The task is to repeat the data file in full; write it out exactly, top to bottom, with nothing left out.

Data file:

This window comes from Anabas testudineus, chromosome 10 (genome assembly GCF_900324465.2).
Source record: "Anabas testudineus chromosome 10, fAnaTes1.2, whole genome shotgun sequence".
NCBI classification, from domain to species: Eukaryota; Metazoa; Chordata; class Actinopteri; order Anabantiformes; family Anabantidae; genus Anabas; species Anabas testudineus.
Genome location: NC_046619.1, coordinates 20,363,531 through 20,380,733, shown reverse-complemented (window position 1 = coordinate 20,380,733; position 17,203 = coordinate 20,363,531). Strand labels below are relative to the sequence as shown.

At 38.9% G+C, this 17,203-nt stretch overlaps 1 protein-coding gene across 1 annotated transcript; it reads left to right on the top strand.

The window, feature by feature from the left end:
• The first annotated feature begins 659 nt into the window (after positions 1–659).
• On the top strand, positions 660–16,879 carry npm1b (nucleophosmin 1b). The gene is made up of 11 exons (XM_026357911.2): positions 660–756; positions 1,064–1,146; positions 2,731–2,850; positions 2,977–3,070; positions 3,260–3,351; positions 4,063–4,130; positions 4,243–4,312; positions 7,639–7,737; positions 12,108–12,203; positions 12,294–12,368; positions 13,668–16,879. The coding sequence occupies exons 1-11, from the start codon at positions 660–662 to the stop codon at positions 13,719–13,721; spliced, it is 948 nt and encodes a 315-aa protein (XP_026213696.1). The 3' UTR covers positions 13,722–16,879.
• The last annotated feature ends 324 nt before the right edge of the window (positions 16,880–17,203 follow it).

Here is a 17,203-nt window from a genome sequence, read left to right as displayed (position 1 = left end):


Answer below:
This window comes from Anabas testudineus, chromosome 10 (genome assembly GCF_900324465.2).
Source record: "Anabas testudineus chromosome 10, fAnaTes1.2, whole genome shotgun sequence".
NCBI classification, from domain to species: Eukaryota; Metazoa; Chordata; class Actinopteri; order Anabantiformes; family Anabantidae; genus Anabas; species Anabas testudineus.
Genome location: NC_046619.1, coordinates 20,363,531 through 20,380,733, shown reverse-complemented (window position 1 = coordinate 20,380,733; position 17,203 = coordinate 20,363,531). Strand labels below are relative to the sequence as shown.

At 38.9% G+C, this 17,203-nt stretch overlaps 1 protein-coding gene across 1 annotated transcript; it reads left to right on the top strand.

The window, feature by feature from the left end:
• The first annotated feature begins 659 nt into the window (after positions 1–659).
• On the top strand, positions 660–16,879 carry npm1b (nucleophosmin 1b). The gene is made up of 11 exons (XM_026357911.2): positions 660–756; positions 1,064–1,146; positions 2,731–2,850; positions 2,977–3,070; positions 3,260–3,351; positions 4,063–4,130; positions 4,243–4,312; positions 7,639–7,737; positions 12,108–12,203; positions 12,294–12,368; positions 13,668–16,879. The coding sequence occupies exons 1-11, from the start codon at positions 660–662 to the stop codon at positions 13,719–13,721; spliced, it is 948 nt and encodes a 315-aa protein (XP_026213696.1). The 3' UTR covers positions 13,722–16,879.
• The last annotated feature ends 324 nt before the right edge of the window (positions 16,880–17,203 follow it).

Here is a 17,203-nt window from a genome sequence, read left to right as displayed (position 1 = left end):